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In my last post, How to Master Less is More Part 1, I proposed three reasons for failure to achieve more by doing less, which is the hallmark principle of those who are able to live magical lives. Essentially, most folks:

1) are perfectionists,

2) believe their value increases the more they do, and

3) fear that when some thing hits their desk, it won’t get done if not done right away.

In my last post, I proposed that you may be a disguised perfectionist so much so that you don’t even realize you are or how it’s affecting your ability to to create more success with less effort. This week, we will debunk the second reason: A common belief that your value increases as you do more and you must do more to increase your value. If you believe you must do more to increase your value, you can’t implement the “less is more” principle now can you?

2) The more you do, the more valuable you are. See youtube video on this.

Illusion: You must work yourself to the bone to be prosperous or even make ends meet. As most people know, your beliefs are formed at an early age (and unconsciously stay with you until you change them-and, yes, you can change them, and no it’s not hard with a little help). A cultural myth that has been passed down for many generations is that you must work super hard to prosper.

When you first arrive into the world, you go to school so that you can understand the world as it is and avoid reinventing the wheel. This also allows you to accelerate your ability to advance the planet earth ball. During this time, your mind is focused on learning a lot of things that are not innate to you, and so it’s a hard for most people. At least, it is harder than merely using your gifts, which come easy. As an example, for those who are great at writing, math and science often require harder work and more hours to learn. Limiting belief formed: Want a reward? Must work hard. Must do things you don’t really enjoy that much.

I learned this the hard way after receiving a stern warning from the principal’s office for getting an “F” in science in the fourth grade. For the record, it was good for me to be forced to learn things that didn’t come natural to me. The limiting belief I formed, though, held me back when I first unlocked a talent for helping people and organizations make big changes in a short period of time. I had gotten really good at grinding away for reward.  So good that, sadly, when I first started working with people, it was hard for me to believe that something so fun and easy (for me) could create such value for others. I didn’t want to take pay at first (not to worry, a few months of relying on it for my living was good motivation to change that).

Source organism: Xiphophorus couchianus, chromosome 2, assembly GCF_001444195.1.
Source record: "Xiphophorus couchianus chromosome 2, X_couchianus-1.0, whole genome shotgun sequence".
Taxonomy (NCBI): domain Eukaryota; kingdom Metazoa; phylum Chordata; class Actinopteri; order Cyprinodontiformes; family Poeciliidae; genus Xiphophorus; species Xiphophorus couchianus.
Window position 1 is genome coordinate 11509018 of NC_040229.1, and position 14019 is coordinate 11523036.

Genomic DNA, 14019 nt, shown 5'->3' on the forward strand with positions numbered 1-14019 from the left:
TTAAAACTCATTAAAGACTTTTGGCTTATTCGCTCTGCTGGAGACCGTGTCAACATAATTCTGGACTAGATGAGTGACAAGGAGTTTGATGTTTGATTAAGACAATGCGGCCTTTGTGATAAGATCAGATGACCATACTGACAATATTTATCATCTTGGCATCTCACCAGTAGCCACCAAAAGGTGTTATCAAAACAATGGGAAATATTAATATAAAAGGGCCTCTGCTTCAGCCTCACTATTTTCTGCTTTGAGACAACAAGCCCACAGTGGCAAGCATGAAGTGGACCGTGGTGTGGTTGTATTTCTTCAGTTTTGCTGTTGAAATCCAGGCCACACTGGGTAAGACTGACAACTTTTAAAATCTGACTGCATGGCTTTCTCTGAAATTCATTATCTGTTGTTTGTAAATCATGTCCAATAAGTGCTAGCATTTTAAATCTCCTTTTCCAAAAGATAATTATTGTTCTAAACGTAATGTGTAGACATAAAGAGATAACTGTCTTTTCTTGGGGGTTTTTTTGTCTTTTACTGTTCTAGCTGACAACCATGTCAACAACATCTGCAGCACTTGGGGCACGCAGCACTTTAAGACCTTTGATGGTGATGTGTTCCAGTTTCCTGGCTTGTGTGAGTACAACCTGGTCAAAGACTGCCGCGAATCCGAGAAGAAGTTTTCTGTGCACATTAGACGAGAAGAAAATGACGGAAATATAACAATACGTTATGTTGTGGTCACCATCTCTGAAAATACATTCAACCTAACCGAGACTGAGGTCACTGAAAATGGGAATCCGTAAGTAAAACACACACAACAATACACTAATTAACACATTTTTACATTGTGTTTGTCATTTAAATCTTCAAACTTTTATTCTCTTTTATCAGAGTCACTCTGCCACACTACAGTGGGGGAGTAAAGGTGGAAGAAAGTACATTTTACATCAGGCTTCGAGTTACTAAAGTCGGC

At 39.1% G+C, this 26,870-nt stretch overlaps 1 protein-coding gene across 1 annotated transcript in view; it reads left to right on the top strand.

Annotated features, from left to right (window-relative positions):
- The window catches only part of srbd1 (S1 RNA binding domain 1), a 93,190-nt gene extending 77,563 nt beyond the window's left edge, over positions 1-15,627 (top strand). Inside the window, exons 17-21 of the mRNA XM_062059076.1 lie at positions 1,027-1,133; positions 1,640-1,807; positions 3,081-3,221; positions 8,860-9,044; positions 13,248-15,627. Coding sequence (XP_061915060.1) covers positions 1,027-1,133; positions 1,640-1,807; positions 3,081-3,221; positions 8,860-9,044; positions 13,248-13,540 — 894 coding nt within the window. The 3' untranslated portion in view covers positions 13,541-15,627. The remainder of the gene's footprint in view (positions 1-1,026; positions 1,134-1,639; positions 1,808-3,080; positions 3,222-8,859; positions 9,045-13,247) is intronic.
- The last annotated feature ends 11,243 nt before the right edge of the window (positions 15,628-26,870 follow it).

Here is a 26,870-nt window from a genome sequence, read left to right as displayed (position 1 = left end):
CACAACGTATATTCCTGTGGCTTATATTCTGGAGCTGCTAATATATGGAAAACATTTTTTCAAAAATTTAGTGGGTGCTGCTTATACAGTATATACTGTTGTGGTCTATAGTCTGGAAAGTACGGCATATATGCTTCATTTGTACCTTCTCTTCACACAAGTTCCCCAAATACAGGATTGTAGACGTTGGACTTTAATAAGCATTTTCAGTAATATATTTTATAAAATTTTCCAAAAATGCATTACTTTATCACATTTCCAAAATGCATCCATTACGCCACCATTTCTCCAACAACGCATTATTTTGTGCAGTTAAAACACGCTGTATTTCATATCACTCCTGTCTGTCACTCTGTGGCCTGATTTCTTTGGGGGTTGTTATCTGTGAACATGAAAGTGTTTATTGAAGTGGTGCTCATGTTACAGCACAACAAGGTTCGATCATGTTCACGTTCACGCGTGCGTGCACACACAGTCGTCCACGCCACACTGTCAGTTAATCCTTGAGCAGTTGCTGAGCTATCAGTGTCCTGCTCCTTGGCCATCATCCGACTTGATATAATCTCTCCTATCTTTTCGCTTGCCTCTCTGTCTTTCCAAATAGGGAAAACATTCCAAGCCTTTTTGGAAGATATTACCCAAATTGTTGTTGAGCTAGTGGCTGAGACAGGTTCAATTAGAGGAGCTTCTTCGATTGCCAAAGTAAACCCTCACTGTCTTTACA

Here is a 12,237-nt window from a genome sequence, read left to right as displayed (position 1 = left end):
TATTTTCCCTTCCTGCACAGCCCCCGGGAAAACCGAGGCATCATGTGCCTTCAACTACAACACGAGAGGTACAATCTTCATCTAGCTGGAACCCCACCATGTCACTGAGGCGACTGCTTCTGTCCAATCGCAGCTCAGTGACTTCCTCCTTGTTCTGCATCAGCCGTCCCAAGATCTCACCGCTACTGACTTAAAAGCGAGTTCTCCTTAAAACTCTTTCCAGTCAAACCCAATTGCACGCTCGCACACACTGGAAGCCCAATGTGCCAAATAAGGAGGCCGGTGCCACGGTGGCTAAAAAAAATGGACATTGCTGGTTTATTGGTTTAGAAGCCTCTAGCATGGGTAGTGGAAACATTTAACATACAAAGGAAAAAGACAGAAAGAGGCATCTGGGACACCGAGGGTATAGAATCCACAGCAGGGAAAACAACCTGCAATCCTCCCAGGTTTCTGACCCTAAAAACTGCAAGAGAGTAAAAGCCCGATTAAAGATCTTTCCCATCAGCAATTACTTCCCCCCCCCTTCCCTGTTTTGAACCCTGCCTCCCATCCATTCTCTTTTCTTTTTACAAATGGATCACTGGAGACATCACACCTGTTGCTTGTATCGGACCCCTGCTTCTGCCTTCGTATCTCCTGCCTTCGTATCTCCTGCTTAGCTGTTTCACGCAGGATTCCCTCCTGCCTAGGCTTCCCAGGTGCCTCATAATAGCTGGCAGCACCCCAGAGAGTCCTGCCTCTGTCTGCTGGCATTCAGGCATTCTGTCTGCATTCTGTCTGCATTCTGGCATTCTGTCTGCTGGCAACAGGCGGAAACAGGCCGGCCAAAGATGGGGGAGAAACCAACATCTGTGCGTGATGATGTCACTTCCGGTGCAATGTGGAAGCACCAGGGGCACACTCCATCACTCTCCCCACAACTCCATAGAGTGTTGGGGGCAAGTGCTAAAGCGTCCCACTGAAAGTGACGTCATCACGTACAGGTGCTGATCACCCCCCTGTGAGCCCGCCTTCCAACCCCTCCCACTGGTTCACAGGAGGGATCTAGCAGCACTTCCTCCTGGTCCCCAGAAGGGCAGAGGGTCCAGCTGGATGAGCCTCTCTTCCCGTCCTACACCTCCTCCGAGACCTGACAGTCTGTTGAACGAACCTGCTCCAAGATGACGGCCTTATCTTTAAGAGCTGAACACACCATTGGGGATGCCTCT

After working with a large number of professionals, I discovered I was not alone in this belief that one must grind away for reward. It’s a mass conscious illusion-one that I hope to obliterate. It’s a big reason why we have such a stressful way of life and scary economy.

Truth: When you do what comes naturally and joyfully to you, it creates far more value than when you are grinding away.

Illusion: “My value is based on what I do or produce for others or how much I learn.” During school, your mind is also focused on doing, producing, and helping others. The more you do these things, the more you are rewarded. Thus, you learn, the more you do, the more valuable you are. A common belief is, “My value is based on what I do or produce for others or how much I learn.” The problem with this belief is that if you’re not doing, producing, or learning, you aren’t valuable. This is why it’s hard for many folks to enjoy a vacation–when doing nothing, they feel they are not valuable. In fact, they are stressed and even sad or frustrated. In this mindset, when you’re sitting, exercising, sleeping, cooking, doing nothing, playing, etc., you are not valuable.

Truth: It’s an illusion that you are not valuable when you are not doing, producing, helping or learning. Your value is your internal compass, the part of you that stores your innate gifts, talents, and wisdom. It is separate from how you express your value and use your time. Your value is a constant while your activities are variables. If you only produce, learn or help to the exclusion of all other activities, your ability to express your value decreases. Your health and happiness suffer. When you play, exercise, cook, meditate, etc., your “a ha” moments come easily–you access your internal compass even more than when you are just constantly using your left brain to grind away at doing. Your compass knows how you are to spend your time, and it’s likely different than the schedule you have been conditioned to follow.

People who live joyful lives where they have time for it all have surrendered their old mindsets and expectations of how they “should” spend their time and replaced it with what innately feels good inside. They know their value is their compass and that it will lead them where they want to go.

Need help surrendering your old mindset to create the life and organization you want? Learn more here.

Next post, we’ll tackle the hustle and bustle of “hurry up” projects that keep distracting you and sucking your time.